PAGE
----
Yet, there was really no place offering a foreground or “centerpiece” to make an image complete, for I’m not a painter who can create with a brush and imagination. Depth, content and light must merge for me in “plein air” compositions.

An early morning on little Lake Linka with the dawning sun highlighting the nearby woodland, sandwiched between roiling waters and an ominous November sky.

Later in the week at our cabin on little Lake Linka the ever-changing light and clouds entertained me for hours on end. If someone had asked, “Whacha doing?” as I sat to seemingly staring off into the distant skies as if I was immersed in dark moments of despair and depression, I could have simply said, “Look! November skies!” I get lost in them.

One of those earth hugging November skies that seemed to be an ever-transformation that reminds you that it’s never tiring to watch what’s happening up there!

This past November was a bonanza for sitting back and simply enjoying the heavenly beauty of those near, earth-hugging near-winter skies. Some were peaceful, while others brought a sense of ominousness. Some were gloomy, others colorful and some deep in calming pastels. One morning driving home from town a tubular stormish looking cloud laid across the sky like a strand of pearls; pearls of the necklace appearing as huge, bowling balls stretching from the Dakotas to who knows where. Since I was north of town a few miles when the clouds were at the height of massive awesomeness, I searched for a bit of prairie for a foreground while realizing had I seen the string early enough the Stony Creek valley just east of town on the state highway would have been perfect. It was not to be.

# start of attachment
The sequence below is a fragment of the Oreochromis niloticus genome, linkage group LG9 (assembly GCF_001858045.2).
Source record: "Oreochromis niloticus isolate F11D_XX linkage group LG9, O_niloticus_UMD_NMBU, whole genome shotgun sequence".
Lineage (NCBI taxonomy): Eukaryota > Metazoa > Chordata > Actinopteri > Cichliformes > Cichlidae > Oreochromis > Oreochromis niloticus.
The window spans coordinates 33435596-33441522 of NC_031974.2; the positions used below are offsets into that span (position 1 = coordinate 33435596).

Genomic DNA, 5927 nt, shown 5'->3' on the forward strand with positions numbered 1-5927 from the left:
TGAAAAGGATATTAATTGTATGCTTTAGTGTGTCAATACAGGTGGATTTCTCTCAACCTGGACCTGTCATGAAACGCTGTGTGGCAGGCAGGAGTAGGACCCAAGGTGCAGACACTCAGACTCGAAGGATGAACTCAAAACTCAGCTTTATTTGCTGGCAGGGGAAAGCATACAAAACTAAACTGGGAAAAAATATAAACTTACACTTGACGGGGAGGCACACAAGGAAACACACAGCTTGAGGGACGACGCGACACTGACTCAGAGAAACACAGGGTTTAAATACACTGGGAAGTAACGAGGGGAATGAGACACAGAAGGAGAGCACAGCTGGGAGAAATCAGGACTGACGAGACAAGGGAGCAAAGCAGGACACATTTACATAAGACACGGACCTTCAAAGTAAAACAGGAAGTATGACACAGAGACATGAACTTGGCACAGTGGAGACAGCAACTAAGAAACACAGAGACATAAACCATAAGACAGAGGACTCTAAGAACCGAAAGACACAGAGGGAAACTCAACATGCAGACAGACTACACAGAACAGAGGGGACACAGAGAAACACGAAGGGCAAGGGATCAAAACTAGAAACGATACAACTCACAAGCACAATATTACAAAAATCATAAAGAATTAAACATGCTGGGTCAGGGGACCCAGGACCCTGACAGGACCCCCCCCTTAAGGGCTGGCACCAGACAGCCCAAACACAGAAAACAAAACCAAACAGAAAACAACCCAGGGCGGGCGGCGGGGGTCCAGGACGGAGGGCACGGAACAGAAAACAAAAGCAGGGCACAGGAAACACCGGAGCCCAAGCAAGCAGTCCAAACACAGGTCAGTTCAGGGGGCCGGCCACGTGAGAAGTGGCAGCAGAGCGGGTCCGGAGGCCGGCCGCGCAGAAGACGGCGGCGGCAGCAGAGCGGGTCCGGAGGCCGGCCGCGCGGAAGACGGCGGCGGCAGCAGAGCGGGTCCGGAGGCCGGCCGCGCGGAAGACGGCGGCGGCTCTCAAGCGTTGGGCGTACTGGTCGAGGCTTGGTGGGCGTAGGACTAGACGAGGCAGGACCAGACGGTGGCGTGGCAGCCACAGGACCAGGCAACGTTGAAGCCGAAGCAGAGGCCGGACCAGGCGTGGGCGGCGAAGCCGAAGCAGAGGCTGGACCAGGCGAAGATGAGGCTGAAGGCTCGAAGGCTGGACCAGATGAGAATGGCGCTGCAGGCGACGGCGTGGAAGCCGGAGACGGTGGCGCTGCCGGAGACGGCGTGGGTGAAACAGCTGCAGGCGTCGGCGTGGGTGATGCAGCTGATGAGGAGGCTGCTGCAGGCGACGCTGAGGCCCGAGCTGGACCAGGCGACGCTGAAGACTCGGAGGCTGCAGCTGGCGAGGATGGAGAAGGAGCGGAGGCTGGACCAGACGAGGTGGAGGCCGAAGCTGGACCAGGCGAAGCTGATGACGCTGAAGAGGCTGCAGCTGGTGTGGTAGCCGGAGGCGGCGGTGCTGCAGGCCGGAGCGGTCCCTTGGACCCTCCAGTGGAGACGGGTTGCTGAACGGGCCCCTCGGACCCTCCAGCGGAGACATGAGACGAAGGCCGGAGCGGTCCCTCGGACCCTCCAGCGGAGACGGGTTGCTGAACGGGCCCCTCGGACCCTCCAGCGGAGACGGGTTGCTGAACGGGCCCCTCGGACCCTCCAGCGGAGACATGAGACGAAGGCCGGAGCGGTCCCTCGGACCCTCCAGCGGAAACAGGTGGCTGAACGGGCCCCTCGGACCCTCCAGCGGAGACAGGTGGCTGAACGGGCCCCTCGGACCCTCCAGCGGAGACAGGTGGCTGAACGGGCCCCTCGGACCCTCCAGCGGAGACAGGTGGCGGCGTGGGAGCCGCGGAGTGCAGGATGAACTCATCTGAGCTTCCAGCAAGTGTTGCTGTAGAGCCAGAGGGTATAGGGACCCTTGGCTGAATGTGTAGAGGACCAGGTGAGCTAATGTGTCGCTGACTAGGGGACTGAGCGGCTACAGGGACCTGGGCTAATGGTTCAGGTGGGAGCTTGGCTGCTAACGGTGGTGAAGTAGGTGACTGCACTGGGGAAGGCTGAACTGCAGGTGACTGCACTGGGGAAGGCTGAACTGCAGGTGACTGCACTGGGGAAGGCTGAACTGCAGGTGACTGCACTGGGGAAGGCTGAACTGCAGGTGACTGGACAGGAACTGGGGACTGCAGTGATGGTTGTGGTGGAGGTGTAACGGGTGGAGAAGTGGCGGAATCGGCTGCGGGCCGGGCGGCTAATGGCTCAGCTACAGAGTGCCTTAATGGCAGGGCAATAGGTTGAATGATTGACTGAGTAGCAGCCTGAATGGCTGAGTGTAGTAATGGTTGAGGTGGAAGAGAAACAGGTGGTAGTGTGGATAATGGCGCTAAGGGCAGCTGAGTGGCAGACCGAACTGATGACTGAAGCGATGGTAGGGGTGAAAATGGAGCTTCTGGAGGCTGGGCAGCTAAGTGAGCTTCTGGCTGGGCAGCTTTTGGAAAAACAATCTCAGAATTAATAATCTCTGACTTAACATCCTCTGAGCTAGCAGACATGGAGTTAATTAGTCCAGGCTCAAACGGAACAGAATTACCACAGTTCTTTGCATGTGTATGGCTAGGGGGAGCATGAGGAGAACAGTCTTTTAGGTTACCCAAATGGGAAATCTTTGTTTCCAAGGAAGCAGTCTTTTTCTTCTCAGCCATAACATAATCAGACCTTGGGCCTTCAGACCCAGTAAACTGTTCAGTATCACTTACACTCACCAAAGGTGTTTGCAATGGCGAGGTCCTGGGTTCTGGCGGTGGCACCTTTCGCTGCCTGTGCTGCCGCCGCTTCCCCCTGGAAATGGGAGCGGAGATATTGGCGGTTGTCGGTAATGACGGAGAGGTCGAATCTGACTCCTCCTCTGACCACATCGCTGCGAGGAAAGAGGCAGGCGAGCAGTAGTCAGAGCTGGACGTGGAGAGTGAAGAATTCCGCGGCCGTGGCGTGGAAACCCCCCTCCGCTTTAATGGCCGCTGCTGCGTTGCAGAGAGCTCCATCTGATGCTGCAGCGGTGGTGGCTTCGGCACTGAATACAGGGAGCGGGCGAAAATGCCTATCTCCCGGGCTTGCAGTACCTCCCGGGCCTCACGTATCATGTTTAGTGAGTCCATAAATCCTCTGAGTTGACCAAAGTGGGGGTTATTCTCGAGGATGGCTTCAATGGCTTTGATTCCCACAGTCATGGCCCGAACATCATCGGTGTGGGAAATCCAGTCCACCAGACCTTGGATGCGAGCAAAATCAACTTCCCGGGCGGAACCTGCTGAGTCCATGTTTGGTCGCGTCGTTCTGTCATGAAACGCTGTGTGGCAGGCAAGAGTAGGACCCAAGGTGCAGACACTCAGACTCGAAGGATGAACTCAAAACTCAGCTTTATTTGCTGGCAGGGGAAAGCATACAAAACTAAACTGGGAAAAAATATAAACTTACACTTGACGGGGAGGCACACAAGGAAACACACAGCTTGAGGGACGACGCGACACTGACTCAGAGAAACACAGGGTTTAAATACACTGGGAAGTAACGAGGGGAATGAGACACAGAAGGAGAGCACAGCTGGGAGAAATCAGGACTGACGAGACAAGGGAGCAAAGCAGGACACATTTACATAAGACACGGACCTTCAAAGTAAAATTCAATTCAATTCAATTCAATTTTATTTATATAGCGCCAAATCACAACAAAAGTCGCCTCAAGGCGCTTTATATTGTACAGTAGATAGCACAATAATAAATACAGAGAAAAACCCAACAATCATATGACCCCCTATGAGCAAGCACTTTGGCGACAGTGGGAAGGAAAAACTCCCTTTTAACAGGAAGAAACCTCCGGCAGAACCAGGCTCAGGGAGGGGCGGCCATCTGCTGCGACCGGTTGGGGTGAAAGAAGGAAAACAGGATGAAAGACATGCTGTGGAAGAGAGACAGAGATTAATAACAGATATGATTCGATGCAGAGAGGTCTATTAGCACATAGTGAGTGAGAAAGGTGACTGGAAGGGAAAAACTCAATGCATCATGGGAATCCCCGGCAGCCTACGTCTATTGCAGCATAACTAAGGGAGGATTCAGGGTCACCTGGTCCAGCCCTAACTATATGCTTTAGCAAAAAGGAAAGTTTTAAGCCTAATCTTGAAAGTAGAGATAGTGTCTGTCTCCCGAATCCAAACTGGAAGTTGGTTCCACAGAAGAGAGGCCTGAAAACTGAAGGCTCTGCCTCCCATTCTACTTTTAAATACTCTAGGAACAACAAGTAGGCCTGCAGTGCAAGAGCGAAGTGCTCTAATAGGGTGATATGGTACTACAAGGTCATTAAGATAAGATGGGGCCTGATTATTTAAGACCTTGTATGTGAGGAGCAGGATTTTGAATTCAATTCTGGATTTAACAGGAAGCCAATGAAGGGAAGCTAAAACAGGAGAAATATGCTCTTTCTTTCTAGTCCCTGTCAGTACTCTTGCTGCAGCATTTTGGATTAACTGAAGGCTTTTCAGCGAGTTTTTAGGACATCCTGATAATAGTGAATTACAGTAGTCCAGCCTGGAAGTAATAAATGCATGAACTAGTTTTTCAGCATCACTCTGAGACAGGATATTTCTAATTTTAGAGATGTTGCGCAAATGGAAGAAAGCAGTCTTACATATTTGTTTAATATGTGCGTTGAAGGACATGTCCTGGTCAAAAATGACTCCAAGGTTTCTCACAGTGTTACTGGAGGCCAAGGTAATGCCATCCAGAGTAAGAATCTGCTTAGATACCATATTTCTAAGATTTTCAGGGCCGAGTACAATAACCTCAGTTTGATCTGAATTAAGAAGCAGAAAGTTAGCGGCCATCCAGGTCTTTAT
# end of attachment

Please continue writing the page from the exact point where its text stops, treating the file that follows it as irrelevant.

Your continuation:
A “necklace” cloud stretched from the Dakotas to who knows where over a nearby wetland.

Clouds offer fleeting opportunities. Here one minute, vanished the next. A constant transformation. Which I was reminded of on that drive home from Montevideo, for there was a portion of the sky that was nearly straight out of a Van Gogh … and again, no prairie. Nothing but blackened plowed fields, never ending, miles upon miles of them. The same while driving north of town. Off a county road heading east I knew of a dog kennel surrounded by acres of beautiful golden prairie grasses, which is where I headed while my eyes darted from the skies to the nearby roadways for possible authorities, either the State Patrol or county sheriff. By the time I reached the kennel turnoff the “bowling ball” lineup had nearly dissipated yet maintained small hints of definition. That constant transformation! Down the road past the kennel’s long driveway was a nice wetland that gave me hope. And, I pulled over.